Date of Award


Degree Type


Degree Name

Doctor of Philosophy



Major Professor

Barbara Thayer-Bacon

Committee Members

David A. Reidy, Allison D. Anders, Cynthia G. Fleming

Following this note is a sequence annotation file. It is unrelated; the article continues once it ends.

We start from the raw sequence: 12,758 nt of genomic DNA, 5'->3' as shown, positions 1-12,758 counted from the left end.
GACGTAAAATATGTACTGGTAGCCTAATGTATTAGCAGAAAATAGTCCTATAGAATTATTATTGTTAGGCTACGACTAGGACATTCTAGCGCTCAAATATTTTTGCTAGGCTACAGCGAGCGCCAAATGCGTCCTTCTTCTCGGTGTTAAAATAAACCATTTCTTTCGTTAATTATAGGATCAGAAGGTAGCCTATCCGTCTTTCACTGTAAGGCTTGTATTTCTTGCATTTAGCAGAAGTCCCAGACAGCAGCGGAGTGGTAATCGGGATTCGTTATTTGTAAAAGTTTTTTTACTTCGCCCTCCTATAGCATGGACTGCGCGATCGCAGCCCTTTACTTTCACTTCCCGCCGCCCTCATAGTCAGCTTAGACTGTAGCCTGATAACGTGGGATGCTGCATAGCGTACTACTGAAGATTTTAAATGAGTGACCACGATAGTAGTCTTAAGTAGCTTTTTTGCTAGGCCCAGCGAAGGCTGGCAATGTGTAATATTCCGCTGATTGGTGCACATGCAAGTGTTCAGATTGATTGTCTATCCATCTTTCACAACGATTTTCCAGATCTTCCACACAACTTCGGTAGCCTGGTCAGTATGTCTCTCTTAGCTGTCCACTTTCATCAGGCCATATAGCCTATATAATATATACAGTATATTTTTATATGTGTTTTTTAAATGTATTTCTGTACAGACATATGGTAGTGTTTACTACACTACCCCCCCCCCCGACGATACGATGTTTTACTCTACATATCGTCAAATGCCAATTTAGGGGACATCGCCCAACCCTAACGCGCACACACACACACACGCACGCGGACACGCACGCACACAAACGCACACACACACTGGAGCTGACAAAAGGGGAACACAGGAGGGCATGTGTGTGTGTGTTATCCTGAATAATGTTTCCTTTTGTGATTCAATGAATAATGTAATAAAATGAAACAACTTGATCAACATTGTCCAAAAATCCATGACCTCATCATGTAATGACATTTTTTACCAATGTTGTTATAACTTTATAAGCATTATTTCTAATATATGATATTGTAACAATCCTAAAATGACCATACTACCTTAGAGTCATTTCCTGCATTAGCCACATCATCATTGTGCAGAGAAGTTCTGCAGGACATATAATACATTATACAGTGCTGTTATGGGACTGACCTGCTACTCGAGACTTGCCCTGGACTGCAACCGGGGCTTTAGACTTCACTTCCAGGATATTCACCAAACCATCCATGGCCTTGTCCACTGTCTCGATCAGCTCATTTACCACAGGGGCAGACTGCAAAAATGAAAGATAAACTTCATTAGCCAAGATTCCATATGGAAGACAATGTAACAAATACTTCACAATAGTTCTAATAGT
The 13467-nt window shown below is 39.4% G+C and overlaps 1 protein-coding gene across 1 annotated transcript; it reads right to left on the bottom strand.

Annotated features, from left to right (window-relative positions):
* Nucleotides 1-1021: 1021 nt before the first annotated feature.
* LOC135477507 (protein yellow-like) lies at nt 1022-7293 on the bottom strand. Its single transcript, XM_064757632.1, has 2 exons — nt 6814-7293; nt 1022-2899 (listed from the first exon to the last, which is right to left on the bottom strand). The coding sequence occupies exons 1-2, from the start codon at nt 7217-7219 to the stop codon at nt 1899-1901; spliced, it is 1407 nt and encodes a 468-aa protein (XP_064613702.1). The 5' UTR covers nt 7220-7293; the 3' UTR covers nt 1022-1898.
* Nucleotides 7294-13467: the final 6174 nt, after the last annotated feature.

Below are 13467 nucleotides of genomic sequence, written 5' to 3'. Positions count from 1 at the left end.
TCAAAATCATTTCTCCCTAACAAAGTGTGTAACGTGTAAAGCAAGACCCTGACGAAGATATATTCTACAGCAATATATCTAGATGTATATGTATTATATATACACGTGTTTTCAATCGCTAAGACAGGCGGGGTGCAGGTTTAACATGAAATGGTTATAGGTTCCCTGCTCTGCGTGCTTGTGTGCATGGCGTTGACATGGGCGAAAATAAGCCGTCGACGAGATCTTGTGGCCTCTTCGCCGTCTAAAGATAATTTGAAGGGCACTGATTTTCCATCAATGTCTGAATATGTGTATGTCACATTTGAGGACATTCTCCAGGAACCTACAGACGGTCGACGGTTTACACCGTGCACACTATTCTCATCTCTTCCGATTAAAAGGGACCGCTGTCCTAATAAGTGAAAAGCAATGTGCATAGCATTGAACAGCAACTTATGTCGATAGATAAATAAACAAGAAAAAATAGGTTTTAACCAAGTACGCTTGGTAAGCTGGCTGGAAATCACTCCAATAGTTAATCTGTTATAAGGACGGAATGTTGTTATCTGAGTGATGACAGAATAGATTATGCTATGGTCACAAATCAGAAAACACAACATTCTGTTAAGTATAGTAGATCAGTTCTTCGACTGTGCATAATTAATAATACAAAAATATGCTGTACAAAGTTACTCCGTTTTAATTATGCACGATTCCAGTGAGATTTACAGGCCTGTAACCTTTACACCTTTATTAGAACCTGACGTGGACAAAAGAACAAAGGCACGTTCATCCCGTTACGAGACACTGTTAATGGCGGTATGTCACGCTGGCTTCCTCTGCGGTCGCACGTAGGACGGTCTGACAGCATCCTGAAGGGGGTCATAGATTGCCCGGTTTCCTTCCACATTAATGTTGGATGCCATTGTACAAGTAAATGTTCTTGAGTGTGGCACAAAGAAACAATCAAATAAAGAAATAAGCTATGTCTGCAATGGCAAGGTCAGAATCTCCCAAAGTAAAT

There is a tendency in education theory to place the focus on the consequences of racial hegemony (racism, Eurocentric education, low performance by racial minorities) and ignore that race is antecedent to these consequences. This dissertation explores the treatment of race within critical theory in education. I conduct a metaphysical analysis to examine the race concept as it emerges from the works of various critical theorists in education. This examination shows how some scholars affirm the scientifically discredited race concept by offering racial essentialist approaches for emancipatory education. I argue that one of consequences of these approaches is the further tightening of racial constraints on the student’s personal autonomy. This mandates that critical theorists gain a deeper understanding of race as a problem, conceptually, epistemically, ideologically, and existentially. I argue that critical theorists of education draw from work conducted in the philosophy of race by theorists such as K. Anthony Appiah, Jorge Gracia, Charles Mills, and Naomi Zack to gain insights on the metaphysics of race to better inform theory and praxis. I further recommend the creation of a critical philosophy of race in education to address and combat race as a problem and its consequences. I contend that the groundwork for philosophy of race in education must entail strategies that encourage and assist theorists and teachers to move toward the elimination of the race in society, while utilizing race only as heuristic tool to address its consequences. Additionally, I argue that a philosophy of race in education must advocate for an education for autonomy as a means to racial liberation for students.

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